If you’re new to this exciting, fast-developing space, check out the introductory video in the first CryptoSmartEsq news post. Follow me on Twitter at @CryptoSmartEsq (my blockchain and crypto-focused feed) and @IPProfEvans (my intellectual property-focused feed) and #EvansontheBlock for daily legal bits & bytes.

Tweet me your news items.

Top Story

Digital Transformation: Managing IP rights through the blockchain (Lexology)

Intellectual Property Continue reading “Hot off the presses, this week’s #CryptoSmartEsq News-Issue 2 (4/6/2018)”

Blockchain, Crypto & Smart Contracts: What they are & what they mean for IP

© 2018 Tonya M. Evans

Attribution-NoDerivs
CC BY-ND

Recently, I delivered two presentations in Bangkok, Thailand about the intellectual property implications of blockchain technology. The first was an internal preso for the prominent Southeast Asian law firm of Tilleke & Gibbins, and the second was for the Licensing Executives Society-Thailand Conference.

In each preso, I engaged attendees (live and via video conference) in a macro-level exploration of blockchain technology, cryptocurrencies, and smart contracts to clarify what this relatively new disruptive, empowering ecosystem is, what it means for our collective future as attorneys, corporate leaders, startup founders and entrepreneurs, and its implications in intellectual property law.

Recently, Darts-IP.com published an article I wrote titled IP + Blockchain: A Primer based on some of the information I shared in Bangkok.

I could spend all day every day falling down the proverbial rabbit hole of information about blockchain. There is literally breaking blockchain and cryptocurrency news every minute, if Coindesk’s website and twitter feed are any indication. Each bit and byte of information leads to more information (and misinformation), FUD (fear, uncertainty, doubt), FOMO (fear of missing out), and speculation about all of the potential pitfalls and opportunities in this new technology frontier. So it’s difficult for most people to figure out where to begin. If this describes you, you’re not alone and you’ve come to the right place! Read on.

You probably have questions (or you wouldn’t be reading this post). Lots of them. The first may very well be where to begin to get a handle on the power and promise of blockchain. Everyone should have some baseline understanding. But lawyers, in particular, must achieve basic technological competence in this space to be well positioned to help clients solve problems. Given my background and expertise, I am particularly interested in the intellectual property issues triggered by blockchain’s rise in mainstream adoption as research & development use cases transition into full implementation and refinement.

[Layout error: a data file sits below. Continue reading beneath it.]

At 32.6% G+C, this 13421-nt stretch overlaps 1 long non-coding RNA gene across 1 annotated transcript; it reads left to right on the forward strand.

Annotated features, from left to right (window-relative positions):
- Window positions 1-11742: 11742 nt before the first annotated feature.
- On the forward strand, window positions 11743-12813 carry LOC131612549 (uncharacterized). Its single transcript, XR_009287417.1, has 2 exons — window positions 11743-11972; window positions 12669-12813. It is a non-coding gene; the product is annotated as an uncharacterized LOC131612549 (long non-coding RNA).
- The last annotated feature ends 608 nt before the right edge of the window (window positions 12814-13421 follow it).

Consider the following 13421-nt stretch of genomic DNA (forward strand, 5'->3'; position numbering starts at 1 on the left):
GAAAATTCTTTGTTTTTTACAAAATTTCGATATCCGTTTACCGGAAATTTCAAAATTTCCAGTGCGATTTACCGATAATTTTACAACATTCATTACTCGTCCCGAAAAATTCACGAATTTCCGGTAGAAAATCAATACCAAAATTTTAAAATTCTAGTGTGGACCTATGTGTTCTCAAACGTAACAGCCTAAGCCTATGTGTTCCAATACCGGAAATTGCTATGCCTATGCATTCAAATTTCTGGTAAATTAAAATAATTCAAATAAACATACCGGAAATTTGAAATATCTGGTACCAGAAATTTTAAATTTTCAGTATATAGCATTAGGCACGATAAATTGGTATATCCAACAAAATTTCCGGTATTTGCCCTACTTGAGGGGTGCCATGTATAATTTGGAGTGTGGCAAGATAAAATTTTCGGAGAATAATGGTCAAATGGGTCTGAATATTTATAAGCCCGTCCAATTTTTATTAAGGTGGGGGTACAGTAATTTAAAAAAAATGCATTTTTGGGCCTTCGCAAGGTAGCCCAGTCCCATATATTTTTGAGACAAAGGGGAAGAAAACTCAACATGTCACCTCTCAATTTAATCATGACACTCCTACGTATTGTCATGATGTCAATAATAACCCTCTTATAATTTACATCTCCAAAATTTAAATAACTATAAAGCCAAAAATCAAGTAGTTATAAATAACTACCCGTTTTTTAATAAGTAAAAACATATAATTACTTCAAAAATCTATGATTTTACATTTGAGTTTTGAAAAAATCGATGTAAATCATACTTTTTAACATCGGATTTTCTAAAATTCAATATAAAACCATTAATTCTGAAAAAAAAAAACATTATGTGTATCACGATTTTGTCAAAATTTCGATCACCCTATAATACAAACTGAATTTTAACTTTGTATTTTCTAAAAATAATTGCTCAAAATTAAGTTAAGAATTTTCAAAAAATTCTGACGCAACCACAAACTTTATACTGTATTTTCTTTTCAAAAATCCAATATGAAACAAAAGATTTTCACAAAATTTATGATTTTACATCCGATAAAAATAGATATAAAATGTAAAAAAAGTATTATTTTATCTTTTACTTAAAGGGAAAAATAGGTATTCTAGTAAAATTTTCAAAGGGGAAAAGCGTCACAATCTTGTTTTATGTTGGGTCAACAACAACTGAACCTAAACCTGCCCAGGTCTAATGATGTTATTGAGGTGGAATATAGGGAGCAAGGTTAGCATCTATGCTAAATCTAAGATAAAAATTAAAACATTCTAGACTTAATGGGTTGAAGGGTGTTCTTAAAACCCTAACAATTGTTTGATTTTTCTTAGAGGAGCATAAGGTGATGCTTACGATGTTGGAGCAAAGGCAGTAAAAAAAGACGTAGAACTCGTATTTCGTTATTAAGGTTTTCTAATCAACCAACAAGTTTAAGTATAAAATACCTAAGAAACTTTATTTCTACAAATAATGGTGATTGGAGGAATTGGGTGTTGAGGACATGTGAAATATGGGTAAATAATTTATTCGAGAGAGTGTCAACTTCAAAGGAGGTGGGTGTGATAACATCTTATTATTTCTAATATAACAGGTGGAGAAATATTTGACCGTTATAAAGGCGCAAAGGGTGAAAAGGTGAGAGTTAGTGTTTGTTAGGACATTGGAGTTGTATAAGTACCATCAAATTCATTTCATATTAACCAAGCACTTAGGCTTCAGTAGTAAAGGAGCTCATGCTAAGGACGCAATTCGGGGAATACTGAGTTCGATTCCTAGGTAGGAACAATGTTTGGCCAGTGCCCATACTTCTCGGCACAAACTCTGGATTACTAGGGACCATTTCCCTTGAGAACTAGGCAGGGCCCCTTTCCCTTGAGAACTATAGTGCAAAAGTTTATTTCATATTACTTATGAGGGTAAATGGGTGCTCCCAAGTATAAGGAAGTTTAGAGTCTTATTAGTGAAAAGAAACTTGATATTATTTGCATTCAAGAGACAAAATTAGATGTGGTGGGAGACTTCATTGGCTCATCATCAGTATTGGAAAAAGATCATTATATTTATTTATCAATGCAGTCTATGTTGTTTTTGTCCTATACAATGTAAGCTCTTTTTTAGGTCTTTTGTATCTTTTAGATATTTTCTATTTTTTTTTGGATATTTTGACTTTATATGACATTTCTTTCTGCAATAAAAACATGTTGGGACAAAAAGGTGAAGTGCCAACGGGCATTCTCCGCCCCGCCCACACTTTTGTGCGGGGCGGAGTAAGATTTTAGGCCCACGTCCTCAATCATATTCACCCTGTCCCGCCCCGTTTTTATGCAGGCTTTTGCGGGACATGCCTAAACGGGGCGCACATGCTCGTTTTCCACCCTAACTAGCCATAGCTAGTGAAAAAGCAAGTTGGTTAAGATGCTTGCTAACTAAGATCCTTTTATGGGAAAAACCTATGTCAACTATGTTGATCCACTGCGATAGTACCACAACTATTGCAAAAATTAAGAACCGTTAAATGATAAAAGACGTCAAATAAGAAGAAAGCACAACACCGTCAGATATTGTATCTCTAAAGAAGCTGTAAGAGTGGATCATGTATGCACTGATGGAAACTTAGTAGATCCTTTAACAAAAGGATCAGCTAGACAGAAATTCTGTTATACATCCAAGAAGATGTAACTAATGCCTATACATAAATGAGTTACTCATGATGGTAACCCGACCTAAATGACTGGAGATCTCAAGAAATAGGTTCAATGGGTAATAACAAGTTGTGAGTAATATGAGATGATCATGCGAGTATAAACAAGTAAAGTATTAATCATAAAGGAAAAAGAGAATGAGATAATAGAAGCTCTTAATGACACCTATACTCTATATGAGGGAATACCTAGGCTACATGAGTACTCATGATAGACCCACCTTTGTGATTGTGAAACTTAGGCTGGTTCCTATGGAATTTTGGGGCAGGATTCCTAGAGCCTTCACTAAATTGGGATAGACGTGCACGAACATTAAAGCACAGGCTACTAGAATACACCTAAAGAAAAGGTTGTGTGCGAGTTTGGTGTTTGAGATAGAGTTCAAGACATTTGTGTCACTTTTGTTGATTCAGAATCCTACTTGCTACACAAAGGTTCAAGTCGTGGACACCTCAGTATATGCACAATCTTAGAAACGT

In future posts, I will share trends and current events in the blockchain ecosystem that raise copyright, patent, and trademark issues. Follow me on Twitter @IPProfEvans for breaking IP-related blockchain and crypto news. Below are some blockchain basics that I cover more substantively in IP + Blockchain: A Primer and some additional resources about blockchain, crypto, and smart contracts.

So … what is Blockchain? [Updated excerpt from IP + Blockchain: A Primer Continue reading “Blockchain, Crypto & Smart Contracts: What they are & what they mean for IP”

Professor Evans travels to Bangkok to discuss IP implications of Blockchain

blockchain-image

Part of a lawyer’s professional competence includes technological competence. Therefore, every lawyer should have a basic understanding of the business and legal implications of the blockchain and its varied and various use cases.

To that end, I will present an overview of blockchain technology, cryptocurrency, and smart contracts at the law offices of Tilleke & Gibbins (Bangkok, Thailand) on January 31, 2018 and at the Annual Meeting of Licensing Executives Society (LES)-Thailand on February 1, 2018.  This presentation is intended to introduce attorneys of all practice areas to the essential information every lawyer should know about this emerging, global technology.

Ready? Set? Disrupt!

Blockchain technology is poised to disrupt law and business on a global scale in ways neither rivaled nor contemplated since the advent of the Internet. This talk will include definitions of key terminology, an explanation of the two most prominent use cases within this ecosystem (cryptocurrency and smart contracts), as well as intellectual property issues, current events, and likely blockchain trends in 2018.